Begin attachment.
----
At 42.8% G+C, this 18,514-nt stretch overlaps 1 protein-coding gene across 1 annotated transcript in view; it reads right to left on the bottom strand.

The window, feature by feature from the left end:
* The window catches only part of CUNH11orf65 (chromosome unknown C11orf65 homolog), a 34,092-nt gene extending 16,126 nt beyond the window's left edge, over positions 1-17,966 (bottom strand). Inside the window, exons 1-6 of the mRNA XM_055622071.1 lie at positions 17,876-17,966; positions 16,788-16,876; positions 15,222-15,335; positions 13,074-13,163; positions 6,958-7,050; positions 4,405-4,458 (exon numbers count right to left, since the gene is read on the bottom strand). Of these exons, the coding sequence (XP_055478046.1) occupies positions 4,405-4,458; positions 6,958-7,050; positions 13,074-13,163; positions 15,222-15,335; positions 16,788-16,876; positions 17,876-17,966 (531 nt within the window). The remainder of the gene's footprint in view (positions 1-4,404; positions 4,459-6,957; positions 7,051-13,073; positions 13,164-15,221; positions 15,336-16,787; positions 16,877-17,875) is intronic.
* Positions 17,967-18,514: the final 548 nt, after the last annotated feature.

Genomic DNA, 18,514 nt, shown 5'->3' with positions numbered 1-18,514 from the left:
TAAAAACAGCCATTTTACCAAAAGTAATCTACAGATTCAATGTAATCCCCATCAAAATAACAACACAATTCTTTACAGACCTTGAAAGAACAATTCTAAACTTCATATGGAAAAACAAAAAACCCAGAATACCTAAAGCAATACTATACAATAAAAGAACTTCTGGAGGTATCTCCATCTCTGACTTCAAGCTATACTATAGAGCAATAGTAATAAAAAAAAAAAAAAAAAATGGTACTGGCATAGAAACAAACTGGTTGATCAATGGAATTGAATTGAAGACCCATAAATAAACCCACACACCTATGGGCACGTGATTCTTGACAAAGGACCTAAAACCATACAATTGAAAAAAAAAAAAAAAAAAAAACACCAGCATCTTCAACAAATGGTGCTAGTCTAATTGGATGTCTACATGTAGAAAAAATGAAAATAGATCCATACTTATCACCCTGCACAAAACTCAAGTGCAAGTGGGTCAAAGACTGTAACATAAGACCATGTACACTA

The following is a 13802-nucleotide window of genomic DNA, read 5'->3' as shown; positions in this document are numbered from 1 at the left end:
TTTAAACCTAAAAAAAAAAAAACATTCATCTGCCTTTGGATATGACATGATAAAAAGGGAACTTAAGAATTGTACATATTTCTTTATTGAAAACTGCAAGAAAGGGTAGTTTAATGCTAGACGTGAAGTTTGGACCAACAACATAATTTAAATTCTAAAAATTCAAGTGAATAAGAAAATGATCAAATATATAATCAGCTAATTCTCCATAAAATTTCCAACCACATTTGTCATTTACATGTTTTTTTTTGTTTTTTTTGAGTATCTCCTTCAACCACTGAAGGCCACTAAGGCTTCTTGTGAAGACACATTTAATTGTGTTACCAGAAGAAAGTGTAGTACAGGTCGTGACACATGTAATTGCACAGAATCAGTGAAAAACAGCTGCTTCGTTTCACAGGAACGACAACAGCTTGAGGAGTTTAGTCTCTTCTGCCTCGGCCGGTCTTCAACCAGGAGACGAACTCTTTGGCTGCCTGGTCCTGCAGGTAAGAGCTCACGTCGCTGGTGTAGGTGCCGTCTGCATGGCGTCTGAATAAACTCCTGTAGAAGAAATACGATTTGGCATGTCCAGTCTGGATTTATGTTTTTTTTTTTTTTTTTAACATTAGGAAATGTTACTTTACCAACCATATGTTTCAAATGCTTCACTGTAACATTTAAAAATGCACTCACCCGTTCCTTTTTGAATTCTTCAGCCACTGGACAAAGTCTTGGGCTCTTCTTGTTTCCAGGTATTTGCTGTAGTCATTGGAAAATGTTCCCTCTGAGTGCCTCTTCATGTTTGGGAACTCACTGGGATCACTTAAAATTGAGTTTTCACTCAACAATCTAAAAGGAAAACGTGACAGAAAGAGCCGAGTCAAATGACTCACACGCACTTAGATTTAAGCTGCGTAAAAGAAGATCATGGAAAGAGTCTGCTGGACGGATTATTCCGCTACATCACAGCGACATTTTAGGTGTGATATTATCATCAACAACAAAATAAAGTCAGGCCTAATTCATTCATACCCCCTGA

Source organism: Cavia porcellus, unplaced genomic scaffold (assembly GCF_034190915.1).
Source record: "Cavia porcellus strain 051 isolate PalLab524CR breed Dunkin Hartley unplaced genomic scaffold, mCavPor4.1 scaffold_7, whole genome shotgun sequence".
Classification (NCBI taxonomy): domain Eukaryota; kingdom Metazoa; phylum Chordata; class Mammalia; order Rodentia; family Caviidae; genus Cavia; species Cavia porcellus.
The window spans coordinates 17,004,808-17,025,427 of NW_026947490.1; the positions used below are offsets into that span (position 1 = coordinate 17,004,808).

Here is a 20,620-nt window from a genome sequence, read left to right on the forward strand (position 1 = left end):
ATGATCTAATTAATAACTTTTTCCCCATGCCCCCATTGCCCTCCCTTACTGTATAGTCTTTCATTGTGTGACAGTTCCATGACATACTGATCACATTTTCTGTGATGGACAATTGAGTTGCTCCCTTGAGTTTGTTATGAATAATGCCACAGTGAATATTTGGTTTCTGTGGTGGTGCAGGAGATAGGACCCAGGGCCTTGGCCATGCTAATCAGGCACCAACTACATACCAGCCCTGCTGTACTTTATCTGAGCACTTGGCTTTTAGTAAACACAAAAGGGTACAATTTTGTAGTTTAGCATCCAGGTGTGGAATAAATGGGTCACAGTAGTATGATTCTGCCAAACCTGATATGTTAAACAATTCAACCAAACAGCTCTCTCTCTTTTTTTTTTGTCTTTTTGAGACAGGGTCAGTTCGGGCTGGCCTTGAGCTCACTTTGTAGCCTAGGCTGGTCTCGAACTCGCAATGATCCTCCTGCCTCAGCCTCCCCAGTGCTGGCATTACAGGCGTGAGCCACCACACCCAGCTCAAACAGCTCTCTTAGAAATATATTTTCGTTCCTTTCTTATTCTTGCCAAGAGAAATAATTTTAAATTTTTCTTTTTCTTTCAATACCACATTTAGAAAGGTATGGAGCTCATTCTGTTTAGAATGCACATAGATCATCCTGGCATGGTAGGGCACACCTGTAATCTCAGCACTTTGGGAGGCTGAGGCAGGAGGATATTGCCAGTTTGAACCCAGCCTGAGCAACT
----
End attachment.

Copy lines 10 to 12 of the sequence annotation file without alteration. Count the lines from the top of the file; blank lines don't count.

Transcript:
Source record: "Cavia porcellus strain 051 isolate PalLab524CR breed Dunkin Hartley unplaced genomic scaffold, mCavPor4.1 scaffold_7, whole genome shotgun sequence".
Classification (NCBI taxonomy): domain Eukaryota; kingdom Metazoa; phylum Chordata; class Mammalia; order Rodentia; family Caviidae; genus Cavia; species Cavia porcellus.
The window spans coordinates 17,004,808-17,025,427 of NW_026947490.1; the positions used below are offsets into that span (position 1 = coordinate 17,004,808).